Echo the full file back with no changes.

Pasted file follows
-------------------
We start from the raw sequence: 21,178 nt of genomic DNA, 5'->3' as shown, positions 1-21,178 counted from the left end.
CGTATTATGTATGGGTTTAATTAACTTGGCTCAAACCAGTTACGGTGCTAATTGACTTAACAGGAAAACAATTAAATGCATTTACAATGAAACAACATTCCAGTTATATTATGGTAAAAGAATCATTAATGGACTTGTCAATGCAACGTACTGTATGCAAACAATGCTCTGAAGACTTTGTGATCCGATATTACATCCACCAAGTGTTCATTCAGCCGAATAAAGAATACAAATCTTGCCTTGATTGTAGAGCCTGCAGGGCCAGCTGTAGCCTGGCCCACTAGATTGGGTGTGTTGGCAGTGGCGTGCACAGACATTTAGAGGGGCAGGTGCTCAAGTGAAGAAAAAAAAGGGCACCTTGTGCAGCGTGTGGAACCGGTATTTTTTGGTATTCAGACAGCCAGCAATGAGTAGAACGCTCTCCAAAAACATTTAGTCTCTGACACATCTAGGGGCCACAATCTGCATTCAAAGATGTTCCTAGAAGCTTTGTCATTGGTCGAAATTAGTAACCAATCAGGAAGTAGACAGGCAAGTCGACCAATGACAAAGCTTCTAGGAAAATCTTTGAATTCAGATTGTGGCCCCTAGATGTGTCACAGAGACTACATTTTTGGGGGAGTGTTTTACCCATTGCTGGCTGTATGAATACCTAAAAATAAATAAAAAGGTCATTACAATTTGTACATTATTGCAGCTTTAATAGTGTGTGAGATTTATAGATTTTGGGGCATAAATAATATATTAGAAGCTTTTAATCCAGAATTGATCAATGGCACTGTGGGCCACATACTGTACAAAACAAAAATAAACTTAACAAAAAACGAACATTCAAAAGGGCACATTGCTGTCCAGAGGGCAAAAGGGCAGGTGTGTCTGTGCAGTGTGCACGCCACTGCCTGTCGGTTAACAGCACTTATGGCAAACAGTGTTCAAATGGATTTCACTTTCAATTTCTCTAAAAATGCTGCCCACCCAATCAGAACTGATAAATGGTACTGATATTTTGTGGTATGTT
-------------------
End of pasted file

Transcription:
We start from the raw sequence: 21,178 nt of genomic DNA, 5'->3' as shown, positions 1-21,178 counted from the left end.
CGTATTATGTATGGGTTTAATTAACTTGGCTCAAACCAGTTACGGTGCTAATTGACTTAACAGGAAAACAATTAAATGCATTTACAATGAAACAACATTCCAGTTATATTATGGTAAAAGAATCATTAATGGACTTGTCAATGCAACGTACTGTATGCAAACAATGCTCTGAAGACTTTGTGATCCGATATTACATCCACCAAGTGTTCATTCAGCCGAATAAAGAATACAAATCTTGCCTTGATTGTAGAGCCTGCAGGGCCAGCTGTAGCCTGGCCCACTAGATTGGGTGTGTTGGCAGTGGCGTGCACAGACATTTAGAGGGGCAGGTGCTCAAGTGAAGAAAAAAAAGGGCACCTTGTGCAGCGTGTGGAACCGGTATTTTTTGGTATTCAGACAGCCAGCAATGAGTAGAACGCTCTCCAAAAACATTTAGTCTCTGACACATCTAGGGGCCACAATCTGCATTCAAAGATGTTCCTAGAAGCTTTGTCATTGGTCGAAATTAGTAACCAATCAGGAAGTAGACAGGCAAGTCGACCAATGACAAAGCTTCTAGGAAAATCTTTGAATTCAGATTGTGGCCCCTAGATGTGTCACAGAGACTACATTTTTGGGGGAGTGTTTTACCCATTGCTGGCTGTATGAATACCTAAAAATAAATAAAAAGGTCATTACAATTTGTACATTATTGCAGCTTTAATAGTGTGTGAGATTTATAGATTTTGGGGCATAAATAATATATTAGAAGCTTTTAATCCAGAATTGATCAATGGCACTGTGGGCCACATACTGTACAAAACAAAAATAAACTTAACAAAAAACGAACATTCAAAAGGGCACATTGCTGTCCAGAGGGCAAAAGGGCAGGTGTGTCTGTGCAGTGTGCACGCCACTGCCTGTCGGTTAACAGCACTTATGGCAAACAGTGTTCAAATGGATTTCACTTTCAATTTCTCTAAAAATGCTGCCCACCCAATCAGAACTGATAAATGGTACTGATATTTTGTGGTATGTT